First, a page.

romantical – Dictionary.com suggested romantic’. Google Ngrams shows ‘romantical’, but it is vanishingly rare.

penantical – There are 565 results for penantical cats on the interweb, compared with 406,000 for pedantical cats. I guess someone mistyped it, and other people copied and pasted. Pedantical exists: Dictionary.com took me straight to pedantic, but lists pedantical as an archaic alternative, and Google Ngrams shows that it is vanishing rare compared with pedantic. (There is a whole nother nother blog post about adjectives ending in –ic and –ical.)

The next 11 words (critical, parasitical, allegorical, metaphorical, statistical, mystical, political, hypocritical, clerical, hysterical, cynical) are all standard, and obviously related to nouns and verbs. The last adjective is rabbinical, which exists alongside rabbinic. Dictionary.com gives the definition of Rabbinic (upper case) as ‘noun the Hebrew language as used by rabbis in post-Biblical times’, and that of rabbinical (lower case) as ‘rabbinical or rabbinic adjective 1. of or relating to rabbis or their learning, writings, etc. 2. for the rabbinate: a rabbinical school.’ (I don’t know why the second definition is necessary; a rabbinical school is ‘of or relating to rabbis’ and as such fits into definition 1.) Google Ngrams shows that rabbinical was more common historically, but that the use of rabbinic has soared since the late 1940s, certainly as a result of the founding of the modern nation of Israel.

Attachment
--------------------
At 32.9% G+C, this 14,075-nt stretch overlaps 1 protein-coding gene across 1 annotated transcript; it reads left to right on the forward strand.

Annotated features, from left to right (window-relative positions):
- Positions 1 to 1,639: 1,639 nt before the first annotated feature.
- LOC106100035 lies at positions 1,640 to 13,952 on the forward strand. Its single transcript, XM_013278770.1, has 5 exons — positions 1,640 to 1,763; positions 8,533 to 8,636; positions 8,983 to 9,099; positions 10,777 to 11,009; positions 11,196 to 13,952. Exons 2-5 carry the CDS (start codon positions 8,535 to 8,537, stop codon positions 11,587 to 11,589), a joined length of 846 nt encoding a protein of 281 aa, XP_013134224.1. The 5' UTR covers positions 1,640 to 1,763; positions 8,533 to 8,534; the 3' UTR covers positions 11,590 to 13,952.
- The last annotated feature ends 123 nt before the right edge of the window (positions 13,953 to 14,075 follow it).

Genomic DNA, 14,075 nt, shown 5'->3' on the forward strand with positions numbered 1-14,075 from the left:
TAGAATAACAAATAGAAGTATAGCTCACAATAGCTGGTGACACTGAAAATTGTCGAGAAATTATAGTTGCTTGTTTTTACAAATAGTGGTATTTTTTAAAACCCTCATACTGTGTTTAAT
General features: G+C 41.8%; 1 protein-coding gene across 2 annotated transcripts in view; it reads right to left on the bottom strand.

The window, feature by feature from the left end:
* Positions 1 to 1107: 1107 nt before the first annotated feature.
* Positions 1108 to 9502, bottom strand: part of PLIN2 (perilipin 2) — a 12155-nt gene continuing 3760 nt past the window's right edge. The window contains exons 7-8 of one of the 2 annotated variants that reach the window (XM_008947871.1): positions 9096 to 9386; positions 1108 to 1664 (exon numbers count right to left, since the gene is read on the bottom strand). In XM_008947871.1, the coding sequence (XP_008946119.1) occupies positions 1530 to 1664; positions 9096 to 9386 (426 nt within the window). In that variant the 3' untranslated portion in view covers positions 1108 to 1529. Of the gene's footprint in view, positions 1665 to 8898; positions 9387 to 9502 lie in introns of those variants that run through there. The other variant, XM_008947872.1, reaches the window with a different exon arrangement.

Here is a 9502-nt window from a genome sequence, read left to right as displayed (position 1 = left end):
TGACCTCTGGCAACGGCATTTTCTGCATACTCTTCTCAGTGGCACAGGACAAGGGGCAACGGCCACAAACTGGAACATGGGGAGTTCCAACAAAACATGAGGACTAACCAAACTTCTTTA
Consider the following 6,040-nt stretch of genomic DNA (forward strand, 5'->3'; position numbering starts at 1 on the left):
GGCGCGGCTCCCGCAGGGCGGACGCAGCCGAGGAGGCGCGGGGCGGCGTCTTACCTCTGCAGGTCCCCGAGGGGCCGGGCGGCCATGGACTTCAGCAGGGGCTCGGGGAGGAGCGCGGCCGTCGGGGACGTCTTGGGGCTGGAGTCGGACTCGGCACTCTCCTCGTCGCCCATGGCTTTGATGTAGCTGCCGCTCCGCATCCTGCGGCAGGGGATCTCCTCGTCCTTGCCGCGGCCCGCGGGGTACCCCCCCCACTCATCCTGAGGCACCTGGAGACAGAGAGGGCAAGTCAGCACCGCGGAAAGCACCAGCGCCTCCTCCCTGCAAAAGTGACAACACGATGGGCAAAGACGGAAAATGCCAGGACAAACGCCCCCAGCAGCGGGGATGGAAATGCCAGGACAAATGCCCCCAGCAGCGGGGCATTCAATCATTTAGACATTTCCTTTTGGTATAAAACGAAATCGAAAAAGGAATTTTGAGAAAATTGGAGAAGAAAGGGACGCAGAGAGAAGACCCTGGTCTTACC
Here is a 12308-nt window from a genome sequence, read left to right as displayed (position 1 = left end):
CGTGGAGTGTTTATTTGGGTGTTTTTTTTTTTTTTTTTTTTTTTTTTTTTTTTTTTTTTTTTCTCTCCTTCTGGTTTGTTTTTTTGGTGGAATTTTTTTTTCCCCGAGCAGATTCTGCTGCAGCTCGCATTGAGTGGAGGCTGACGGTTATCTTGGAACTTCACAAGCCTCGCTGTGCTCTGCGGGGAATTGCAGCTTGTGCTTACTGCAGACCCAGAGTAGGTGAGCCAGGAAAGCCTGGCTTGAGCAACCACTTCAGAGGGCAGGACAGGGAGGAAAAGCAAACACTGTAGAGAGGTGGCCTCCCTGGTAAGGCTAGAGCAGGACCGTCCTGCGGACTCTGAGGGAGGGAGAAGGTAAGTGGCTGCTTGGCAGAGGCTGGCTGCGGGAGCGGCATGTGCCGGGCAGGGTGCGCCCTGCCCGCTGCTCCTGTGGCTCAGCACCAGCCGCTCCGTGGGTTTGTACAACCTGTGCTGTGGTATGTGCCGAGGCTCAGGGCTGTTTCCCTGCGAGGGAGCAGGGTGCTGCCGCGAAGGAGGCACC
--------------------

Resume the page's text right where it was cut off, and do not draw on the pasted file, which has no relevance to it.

During my first stay in Korea, I taught for one year at a government high school. The English coordinator introduced me to the music teacher, but her English was so limited that there no chance of any serious collaboration. (It is possible to collaborate musically without a common language, but neither of us was really inclined.) Towards the end of my year there, the English coordinator told me that the music teacher was giving a demonstration lesson, with her homeroom class, for the inspectors from the provincial education office, and that any of the school’s teachers could also observe. I was free at that time, so I went and observed. I immediately noticed that her homeroom class was the worst class I had – very low level and very badly behaved (maybe I already knew that). They behaved for her though, and at the end of the lesson the class captain gave a signal and they all stood up and bowed to her. I thought ‘The little shits!’.

The reason I mention this is that her lesson was about Cats, including Memory and Jellicle Songs. The video she used was subtitled in Korean. I already knew the word 고양이, but the adjectives flew by so quickly that I couldn’t read, let alone remember, any of them. Google Translate translates the first of them – ‘Practical cats’ – as 실용적인 고양이, which certainly doesn’t fit the meter.

(The spell check on Pages for Mac doesn’t recognise delphicoracle, dispeptical, romantical and penantical, and the one on WordPress doesn’t recognise those or dramatical (or, for that matter, recognise).)

Words copyright, quoted under the ‘fair use’ provisions of the relevant copyright Acts.